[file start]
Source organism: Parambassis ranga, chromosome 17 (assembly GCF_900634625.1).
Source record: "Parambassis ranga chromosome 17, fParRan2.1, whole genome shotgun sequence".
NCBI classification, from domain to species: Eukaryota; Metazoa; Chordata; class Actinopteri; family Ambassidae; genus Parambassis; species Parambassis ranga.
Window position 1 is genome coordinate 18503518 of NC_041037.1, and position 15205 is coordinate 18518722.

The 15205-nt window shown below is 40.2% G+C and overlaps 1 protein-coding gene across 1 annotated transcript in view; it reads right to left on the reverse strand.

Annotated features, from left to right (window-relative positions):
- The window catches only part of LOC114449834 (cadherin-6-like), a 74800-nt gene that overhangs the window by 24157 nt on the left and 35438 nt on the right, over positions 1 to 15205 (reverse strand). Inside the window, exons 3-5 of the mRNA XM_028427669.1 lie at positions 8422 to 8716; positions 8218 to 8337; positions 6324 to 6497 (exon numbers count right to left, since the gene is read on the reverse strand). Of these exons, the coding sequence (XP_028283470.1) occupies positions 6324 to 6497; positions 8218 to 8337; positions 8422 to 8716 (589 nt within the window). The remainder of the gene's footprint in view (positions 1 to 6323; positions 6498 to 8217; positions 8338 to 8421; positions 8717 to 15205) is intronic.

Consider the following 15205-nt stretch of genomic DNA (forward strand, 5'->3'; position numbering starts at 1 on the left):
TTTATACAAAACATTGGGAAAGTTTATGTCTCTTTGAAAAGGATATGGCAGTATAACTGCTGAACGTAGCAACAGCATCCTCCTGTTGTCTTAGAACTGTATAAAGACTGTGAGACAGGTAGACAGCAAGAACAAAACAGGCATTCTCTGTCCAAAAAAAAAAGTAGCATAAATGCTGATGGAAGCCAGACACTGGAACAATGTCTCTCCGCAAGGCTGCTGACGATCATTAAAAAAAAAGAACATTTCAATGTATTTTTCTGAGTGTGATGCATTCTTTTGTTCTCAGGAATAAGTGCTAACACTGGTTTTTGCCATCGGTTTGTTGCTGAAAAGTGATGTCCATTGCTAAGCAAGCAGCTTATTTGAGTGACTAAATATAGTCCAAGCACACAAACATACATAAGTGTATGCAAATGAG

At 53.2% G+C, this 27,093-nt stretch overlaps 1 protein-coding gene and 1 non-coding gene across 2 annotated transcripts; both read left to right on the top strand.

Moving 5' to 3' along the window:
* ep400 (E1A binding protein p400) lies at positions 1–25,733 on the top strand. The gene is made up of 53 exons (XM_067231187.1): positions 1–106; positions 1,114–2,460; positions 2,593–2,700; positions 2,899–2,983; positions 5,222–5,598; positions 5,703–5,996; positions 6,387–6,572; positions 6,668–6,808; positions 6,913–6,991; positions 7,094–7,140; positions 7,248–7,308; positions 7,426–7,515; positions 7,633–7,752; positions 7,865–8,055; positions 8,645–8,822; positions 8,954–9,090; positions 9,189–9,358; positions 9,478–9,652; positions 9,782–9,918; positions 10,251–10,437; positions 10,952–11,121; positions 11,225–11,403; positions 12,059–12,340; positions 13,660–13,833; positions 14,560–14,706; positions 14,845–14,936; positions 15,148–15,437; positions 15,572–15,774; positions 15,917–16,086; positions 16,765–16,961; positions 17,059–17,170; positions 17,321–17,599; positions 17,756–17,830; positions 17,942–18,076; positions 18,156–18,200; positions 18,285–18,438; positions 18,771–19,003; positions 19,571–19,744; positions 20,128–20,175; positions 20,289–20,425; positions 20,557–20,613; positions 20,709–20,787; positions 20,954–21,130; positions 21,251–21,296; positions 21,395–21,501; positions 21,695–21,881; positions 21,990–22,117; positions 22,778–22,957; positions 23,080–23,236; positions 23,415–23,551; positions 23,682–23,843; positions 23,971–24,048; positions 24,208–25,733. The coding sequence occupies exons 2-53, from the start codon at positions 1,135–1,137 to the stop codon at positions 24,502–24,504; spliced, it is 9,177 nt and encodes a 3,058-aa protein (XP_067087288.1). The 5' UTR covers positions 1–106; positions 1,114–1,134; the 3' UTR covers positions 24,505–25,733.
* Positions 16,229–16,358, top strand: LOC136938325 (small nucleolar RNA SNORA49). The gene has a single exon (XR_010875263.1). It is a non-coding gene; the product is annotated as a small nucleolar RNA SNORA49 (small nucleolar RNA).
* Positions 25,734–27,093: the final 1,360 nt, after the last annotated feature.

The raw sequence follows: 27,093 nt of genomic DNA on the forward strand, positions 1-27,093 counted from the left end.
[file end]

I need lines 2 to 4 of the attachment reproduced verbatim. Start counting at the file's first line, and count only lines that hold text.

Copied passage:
Source record: "Parambassis ranga chromosome 17, fParRan2.1, whole genome shotgun sequence".
NCBI classification, from domain to species: Eukaryota; Metazoa; Chordata; class Actinopteri; family Ambassidae; genus Parambassis; species Parambassis ranga.
Window position 1 is genome coordinate 18503518 of NC_041037.1, and position 15205 is coordinate 18518722.